Bringing isles’ energy assets to the market

The proposed 103-turbine Viking Energy wind farm has consent from the Scottish Government, as has Peel Energy’s planned 17-turbine Beaw Field development in Yell.
The proposed 103-turbine Viking Energy wind farm has consent from the Scottish Government, as has Peel Energy’s planned 17-turbine Beaw Field development in Yell.
Brian Wilson
Opinion by Brian WilsonFormer UK energy minister

The 20-year campaign to utilise the renewable energy assets of Shetland and the Western Isles to benefit the entire UK may be approaching end-game with outcomes still wide open.

Ofgem “is minded to approve” investment in a 600-megawatt interconnector between Shetland and Caithness.

At the same time, it is concerned the same capacity for the Western Isles would “risk consumers paying for a significantly under-utilised link”.

So Ofgem will consider “either a 450MW or 600MW transmission link depending on any revised proposals”. This means there is time to make an evidence-based case via a consultation process.

The disparity of treatment has disappointed the local authority and other interests in the Western Isles, and particularly Lewis, who have fought long and hard for a positive signal from Ofgem.

However, nothing in this saga is straightforward.
While these announcements are significant, they are far from conclusive.

The old Catch 22 remains. There cannot be an interconnector without projects and there cannot be projects without an interconnector.

Putting the two together requires one more positive outcome – subsidy, which needs to be won through a highly competitive auction.

In other words, the fate of either project will not be determined by the size of interconnector but by whether the major projects on Shetland and Lewis qualify under the next round of Contract for Difference (CfD), due to be announced soon.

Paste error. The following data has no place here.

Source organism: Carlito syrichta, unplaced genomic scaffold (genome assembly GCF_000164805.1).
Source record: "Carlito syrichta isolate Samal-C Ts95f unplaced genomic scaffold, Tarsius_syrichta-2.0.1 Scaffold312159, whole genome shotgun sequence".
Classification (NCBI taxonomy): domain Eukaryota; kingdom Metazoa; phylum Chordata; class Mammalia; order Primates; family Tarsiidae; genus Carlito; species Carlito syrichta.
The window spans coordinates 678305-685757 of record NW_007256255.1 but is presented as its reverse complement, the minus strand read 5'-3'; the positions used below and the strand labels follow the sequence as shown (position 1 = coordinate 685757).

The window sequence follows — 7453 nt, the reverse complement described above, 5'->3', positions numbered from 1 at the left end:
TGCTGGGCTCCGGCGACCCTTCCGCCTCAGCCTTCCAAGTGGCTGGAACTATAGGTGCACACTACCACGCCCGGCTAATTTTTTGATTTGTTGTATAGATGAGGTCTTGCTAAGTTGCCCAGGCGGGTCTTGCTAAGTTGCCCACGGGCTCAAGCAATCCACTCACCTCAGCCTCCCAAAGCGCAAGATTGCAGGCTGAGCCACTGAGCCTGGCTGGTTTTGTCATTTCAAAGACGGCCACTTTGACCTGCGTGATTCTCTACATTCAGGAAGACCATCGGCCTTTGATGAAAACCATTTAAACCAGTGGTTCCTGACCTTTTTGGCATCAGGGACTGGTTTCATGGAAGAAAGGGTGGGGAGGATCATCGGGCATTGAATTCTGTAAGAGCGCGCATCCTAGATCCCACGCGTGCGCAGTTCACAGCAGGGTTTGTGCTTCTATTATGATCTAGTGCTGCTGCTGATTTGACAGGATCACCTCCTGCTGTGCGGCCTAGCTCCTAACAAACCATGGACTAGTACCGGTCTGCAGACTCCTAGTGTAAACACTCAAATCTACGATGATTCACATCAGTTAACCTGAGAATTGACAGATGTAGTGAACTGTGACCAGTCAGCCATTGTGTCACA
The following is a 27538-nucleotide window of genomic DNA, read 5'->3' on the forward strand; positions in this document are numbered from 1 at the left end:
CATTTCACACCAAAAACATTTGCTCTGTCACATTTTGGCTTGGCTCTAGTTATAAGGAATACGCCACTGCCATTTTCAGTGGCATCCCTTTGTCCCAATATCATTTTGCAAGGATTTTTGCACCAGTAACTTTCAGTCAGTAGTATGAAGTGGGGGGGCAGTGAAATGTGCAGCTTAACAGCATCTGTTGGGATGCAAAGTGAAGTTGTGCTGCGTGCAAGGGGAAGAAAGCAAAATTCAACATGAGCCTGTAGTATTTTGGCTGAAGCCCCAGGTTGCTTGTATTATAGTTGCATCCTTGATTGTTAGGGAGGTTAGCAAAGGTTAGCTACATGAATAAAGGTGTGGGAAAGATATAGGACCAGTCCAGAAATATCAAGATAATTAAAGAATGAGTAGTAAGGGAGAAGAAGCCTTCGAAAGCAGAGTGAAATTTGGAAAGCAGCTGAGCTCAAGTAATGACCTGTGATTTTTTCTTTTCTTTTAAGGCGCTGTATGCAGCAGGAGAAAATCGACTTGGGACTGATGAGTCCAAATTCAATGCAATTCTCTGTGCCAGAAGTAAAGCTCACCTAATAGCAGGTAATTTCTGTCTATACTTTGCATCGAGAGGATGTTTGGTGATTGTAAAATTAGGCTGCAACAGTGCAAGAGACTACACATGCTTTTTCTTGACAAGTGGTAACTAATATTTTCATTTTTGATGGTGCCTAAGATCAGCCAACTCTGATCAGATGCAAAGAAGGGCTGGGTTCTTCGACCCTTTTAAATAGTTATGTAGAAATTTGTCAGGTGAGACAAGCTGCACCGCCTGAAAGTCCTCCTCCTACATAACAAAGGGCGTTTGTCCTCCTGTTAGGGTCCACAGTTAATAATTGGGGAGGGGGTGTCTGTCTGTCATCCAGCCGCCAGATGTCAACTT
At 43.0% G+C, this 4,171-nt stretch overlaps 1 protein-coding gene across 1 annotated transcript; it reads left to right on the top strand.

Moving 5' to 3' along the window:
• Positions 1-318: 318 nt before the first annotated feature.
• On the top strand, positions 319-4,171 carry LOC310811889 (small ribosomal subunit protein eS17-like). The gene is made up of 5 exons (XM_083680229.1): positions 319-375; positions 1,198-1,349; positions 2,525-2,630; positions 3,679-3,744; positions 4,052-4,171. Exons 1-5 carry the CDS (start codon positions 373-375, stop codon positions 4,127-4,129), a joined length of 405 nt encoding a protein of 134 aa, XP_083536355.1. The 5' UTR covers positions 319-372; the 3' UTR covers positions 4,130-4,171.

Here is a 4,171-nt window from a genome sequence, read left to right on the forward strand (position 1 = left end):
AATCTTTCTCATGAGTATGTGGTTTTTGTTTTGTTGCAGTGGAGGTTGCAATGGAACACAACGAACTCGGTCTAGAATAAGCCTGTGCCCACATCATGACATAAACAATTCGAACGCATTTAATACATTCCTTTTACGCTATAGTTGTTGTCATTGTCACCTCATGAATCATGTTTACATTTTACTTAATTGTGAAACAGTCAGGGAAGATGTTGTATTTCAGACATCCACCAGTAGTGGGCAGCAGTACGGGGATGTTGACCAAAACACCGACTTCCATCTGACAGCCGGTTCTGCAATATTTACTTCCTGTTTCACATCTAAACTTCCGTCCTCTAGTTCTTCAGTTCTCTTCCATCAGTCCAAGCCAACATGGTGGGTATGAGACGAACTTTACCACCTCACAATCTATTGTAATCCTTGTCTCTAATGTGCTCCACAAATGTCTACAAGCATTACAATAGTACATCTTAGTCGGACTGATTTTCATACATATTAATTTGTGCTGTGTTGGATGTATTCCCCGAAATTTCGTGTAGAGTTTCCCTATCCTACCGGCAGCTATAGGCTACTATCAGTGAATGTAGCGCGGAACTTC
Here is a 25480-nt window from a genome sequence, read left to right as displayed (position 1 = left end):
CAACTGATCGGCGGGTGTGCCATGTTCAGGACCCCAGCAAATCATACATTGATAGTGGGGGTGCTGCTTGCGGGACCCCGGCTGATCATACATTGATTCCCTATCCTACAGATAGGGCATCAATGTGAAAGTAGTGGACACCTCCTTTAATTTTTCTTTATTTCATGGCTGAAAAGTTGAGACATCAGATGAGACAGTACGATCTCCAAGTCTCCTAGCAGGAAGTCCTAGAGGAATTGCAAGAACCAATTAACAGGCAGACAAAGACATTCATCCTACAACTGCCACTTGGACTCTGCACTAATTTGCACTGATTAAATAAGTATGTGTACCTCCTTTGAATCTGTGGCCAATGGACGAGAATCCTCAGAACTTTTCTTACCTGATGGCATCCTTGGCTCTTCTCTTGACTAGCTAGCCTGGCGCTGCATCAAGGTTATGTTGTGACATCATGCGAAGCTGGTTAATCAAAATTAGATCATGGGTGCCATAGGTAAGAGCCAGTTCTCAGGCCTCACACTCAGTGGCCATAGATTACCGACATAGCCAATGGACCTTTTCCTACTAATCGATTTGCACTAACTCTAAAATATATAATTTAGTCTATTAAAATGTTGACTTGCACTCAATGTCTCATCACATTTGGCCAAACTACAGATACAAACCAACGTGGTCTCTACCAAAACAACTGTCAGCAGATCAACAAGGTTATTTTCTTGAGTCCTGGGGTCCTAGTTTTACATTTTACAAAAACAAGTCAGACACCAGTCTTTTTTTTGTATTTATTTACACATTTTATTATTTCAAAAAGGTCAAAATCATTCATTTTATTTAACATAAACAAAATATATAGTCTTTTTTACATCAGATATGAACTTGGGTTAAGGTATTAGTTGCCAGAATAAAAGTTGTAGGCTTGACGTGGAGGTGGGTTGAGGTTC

That is no foregone conclusion.

Scottish and Southern Electricity Networks (SSEN) have been told by Ofgem that approval for the Shetland link is “subject to SSEN demonstrating, by the end of 2019, that the Viking Energy Wind Farm project has been awarded subsidies through the UK Government CfD auction”.

That is, of course, a matter of considerable interest to SSEN and its investors for more than one reason.

Wearing their generator hat, SSE holds a 50% stake in Viking – which would be the UK’s third biggest wind farm – along with Shetland Islands Council. It is a remarkable duality of interests.

In the Western Isles, there are two large consented schemes promoted by Lewis Wind Power, which has evolved over the years into a partnership of EDF and Wood Group, with a combined 349MW capacity.

These could certainly be accommodated within a 450MW interconnector consent so, in that respect, not much has changed.

As chief advisers to Ofgem, SSEN has put forward needs cases for both Shetland and the Western Isles.

The price tag they have put on the 160-mile Shetland link is £719 million while the 50-mile link between Lewis and Wester Ross is priced at £663m; £617m for 450MW.

These are chunky numbers and Ofgem believes they could be “reduced significantly”.

That will be an important process since clearly the “risk of consumers paying for a significantly under-utilised link” rises in proportion to the capital costs involved.